The home secretary, Sajid Javid, has revealed that his department has provided emergency financial assistance to just 13 Windrush victims so far, even as he pledged to ensure people who have been sanctioned or detained because of the Home Office’s hostile environment policy receive support.
The Home Office launched its compensation scheme in March, but has not yet made any payments to members of the Windrush generation – Commonwealth nationals who arrived in the UK before 1973 – who have been affected by policies designed to deter people from living in the UK illegally, despite having a legal right to be in the country.
The department opened a scheme in December to provide emergency financial assistance scheme in “exceptional cases” where people’s need was so immediate that they could not wait for the full rollout of the compensation scheme, but Javid said yesterday that only 13 people had been able to access the funds.
In a letter to the Home Affairs Select Committee, Javid said 91 people had applied for emergency support as of 30 April, meaning just one in seven people who had applied for help had been successful. Forty-one applications for emergency support had been refused, three had been withdrawn and the remaining 34 were still being considered, Javid said.
The letter, which updated HASC on the Home Office's progress on dealing with the Windrush scandal, said 6,470 people had so far received documentation proving their right to remain in the UK through the Windrush taskforce set up last year. It had refused a further 1,445 applications for documentation, he said – 796 made in the UK and 649 from outside the country.
“None of the refusal decisions have been made lightly, and all of them have had lengthy and detailed consideration. The decision to refuse in these cases has been checked and challenged extensively at operational level and been approved at ministerial level,” Javid wrote.
So far, 126 people whose applications had been refused had requested an independent review of their case. In 103 cases, the decision to refuse their application had been upheld, and three decisions were overturned. The remaining 20 cases are still under review.
The letter came the same day as Javid said he had apologised to 46 members of the Windrush generation who had been sanctioned, despite having a legal right to live in the UK.
He had also apologised to seven people with criminal convictions who were wrongly held in immigration detention centres after being released from prison, he said.
In an announcement promising to "right the wrongs of successive governments", Javid said: "I have personally apologised to those identified through this review and I will make sure they receive support and access to the compensation scheme."
According to Javid's letter to HASC, the Windrush taskforce found government departments had taken action against 55 Windrush victims, including revoking some of their driving licences, tax credits or welfare benefits, or telling their employers they may not have the right to work in the UK.
Of those 55, he wrote to the 46 identified as being the “most likely to have suffered detriment because their right to be in the UK was not recognised which led to sanctions being applied to them”, as they have remained in the UK permanently since arriving, Javid told the committee.
The remaining nine people had lost their entitlement to remain in the UK indefinitely because they appeared to have spent more than two years overseas since arriving in the UK, Javid said.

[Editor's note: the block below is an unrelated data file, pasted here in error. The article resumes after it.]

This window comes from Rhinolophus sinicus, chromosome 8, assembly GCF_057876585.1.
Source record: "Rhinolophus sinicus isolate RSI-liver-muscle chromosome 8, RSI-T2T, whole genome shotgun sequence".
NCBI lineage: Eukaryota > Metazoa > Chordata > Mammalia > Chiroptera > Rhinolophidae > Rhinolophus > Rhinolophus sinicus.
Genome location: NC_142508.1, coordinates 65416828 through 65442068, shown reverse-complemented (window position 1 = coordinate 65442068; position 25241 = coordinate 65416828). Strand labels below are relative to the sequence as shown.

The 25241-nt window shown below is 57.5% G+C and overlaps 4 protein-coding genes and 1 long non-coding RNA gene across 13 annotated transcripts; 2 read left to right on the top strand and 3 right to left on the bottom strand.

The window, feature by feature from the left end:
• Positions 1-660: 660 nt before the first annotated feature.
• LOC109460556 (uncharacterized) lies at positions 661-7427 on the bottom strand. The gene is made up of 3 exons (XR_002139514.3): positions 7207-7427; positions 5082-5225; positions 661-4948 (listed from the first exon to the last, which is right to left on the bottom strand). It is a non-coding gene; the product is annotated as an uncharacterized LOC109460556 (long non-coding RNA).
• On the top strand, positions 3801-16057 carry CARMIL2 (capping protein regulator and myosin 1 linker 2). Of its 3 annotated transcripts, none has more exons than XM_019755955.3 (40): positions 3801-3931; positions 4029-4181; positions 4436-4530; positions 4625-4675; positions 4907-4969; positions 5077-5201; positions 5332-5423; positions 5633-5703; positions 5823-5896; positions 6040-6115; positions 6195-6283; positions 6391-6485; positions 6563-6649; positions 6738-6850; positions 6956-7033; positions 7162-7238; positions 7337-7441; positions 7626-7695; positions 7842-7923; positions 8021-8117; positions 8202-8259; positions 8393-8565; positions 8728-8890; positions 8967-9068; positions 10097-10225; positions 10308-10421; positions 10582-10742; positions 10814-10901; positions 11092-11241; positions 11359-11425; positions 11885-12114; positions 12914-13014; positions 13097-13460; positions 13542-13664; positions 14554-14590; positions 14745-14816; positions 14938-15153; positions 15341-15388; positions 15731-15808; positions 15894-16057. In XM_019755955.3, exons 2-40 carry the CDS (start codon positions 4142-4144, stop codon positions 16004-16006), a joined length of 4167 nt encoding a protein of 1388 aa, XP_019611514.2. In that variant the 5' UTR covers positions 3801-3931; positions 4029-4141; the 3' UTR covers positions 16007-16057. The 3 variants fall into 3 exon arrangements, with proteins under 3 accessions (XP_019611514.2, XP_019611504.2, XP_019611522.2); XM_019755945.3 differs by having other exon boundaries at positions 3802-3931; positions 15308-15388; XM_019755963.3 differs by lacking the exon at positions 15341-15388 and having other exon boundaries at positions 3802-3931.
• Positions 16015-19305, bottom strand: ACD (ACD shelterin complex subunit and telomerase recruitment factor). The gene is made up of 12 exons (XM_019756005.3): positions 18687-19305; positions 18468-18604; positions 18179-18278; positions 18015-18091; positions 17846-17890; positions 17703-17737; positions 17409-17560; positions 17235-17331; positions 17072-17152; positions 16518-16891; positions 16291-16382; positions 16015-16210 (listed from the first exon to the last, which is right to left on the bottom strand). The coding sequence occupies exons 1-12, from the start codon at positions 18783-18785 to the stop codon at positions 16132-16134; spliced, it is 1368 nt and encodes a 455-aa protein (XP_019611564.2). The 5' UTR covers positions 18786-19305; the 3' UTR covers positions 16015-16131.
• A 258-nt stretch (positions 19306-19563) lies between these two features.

'Taking immediate responsibility'
Also published this week was the government’s response to Public Accounts Committee report concerning the Home Office’s handling of the Windrush scandal.
In its March report, PAC said the department was “shirking its responsibility to put right the wrongs suffered by individuals because of its mistakes”, which it said had led to Windrush victims losing jobs, benefits, homes and access to healthcare. It urged the Home Office to “take immediate responsibility for meeting the urgent needs of individuals”.
Responding via a Treasury minute, the government said it had already implemented the recommendation, citing the launch of the compensation scheme and the emergency support scheme – despite the latter only having supported 13 people to date.
In contrast, the government said it rejected PAC’s call to improve the way it secures housing for people who have been made homeless because of the so-called hostile environment policy, which has since been rebranded the compliant environment policy. It said the vulnerable persons team set up by the Home Office as part of its efforts to address the Windrush scandal was working with local authorities to secure emergency housing where needed, and had referred more than 300 people to the Department for Work and Pensions for help with benefits and housing.
Elsewhere in its response, the Home Office said it was holding a series of events to raise awareness of the Windrush scheme, after PAC said it was not doing enough to make sure people knew about the support available to them.
It also agreed to set out its plan for monitoring and evaluating its “compliant environment” measures, including how it was listening to feedback from people affected by the policy, by December 2020.
The plan would be based on engagement with organisations with a “close interest in the operation of these measures” and the recommendations of the Windrush lessons-learned review that is being carried out at the moment, it said.
“The department needs to complete the process of engagement before it can set out its plans and will set out its proposed new evaluation and monitoring regime in due course,” it said.